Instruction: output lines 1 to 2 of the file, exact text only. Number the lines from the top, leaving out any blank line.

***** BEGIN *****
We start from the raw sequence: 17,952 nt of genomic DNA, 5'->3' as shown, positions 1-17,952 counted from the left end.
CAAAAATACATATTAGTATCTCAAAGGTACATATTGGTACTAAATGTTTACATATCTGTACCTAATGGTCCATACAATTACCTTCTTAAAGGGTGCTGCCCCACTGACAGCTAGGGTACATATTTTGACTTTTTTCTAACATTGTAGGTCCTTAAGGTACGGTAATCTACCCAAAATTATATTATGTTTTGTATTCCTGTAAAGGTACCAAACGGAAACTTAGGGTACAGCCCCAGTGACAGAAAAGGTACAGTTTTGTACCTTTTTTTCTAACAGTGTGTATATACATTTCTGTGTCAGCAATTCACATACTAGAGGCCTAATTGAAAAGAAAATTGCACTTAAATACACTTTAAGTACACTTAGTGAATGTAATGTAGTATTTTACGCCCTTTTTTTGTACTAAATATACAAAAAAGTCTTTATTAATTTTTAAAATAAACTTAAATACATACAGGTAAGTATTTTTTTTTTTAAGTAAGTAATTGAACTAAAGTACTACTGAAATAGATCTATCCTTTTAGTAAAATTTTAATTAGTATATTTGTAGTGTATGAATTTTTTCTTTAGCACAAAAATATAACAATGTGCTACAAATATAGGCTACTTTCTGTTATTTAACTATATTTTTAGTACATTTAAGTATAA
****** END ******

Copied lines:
We start from the raw sequence: 17,952 nt of genomic DNA, 5'->3' as shown, positions 1-17,952 counted from the left end.
CAAAAATACATATTAGTATCTCAAAGGTACATATTGGTACTAAATGTTTACATATCTGTACCTAATGGTCCATACAATTACCTTCTTAAAGGGTGCTGCCCCACTGACAGCTAGGGTACATATTTTGACTTTTTTCTAACATTGTAGGTCCTTAAGGTACGGTAATCTACCCAAAATTATATTATGTTTTGTATTCCTGTAAAGGTACCAAACGGAAACTTAGGGTACAGCCCCAGTGACAGAAAAGGTACAGTTTTGTACCTTTTTTTCTAACAGTGTGTATATACATTTCTGTGTCAGCAATTCACATACTAGAGGCCTAATTGAAAAGAAAATTGCACTTAAATACACTTTAAGTACACTTAGTGAATGTAATGTAGTATTTTACGCCCTTTTTTTGTACTAAATATACAAAAAAGTCTTTATTAATTTTTAAAATAAACTTAAATACATACAGGTAAGTATTTTTTTTTTTAAGTAAGTAATTGAACTAAAGTACTACTGAAATAGATCTATCCTTTTAGTAAAATTTTAATTAGTATATTTGTAGTGTATGAATTTTTTCTTTAGCACAAAAATATAACAATGTGCTACAAATATAGGCTACTTTCTGTTATTTAACTATATTTTTAGTACATTTAAGTATAA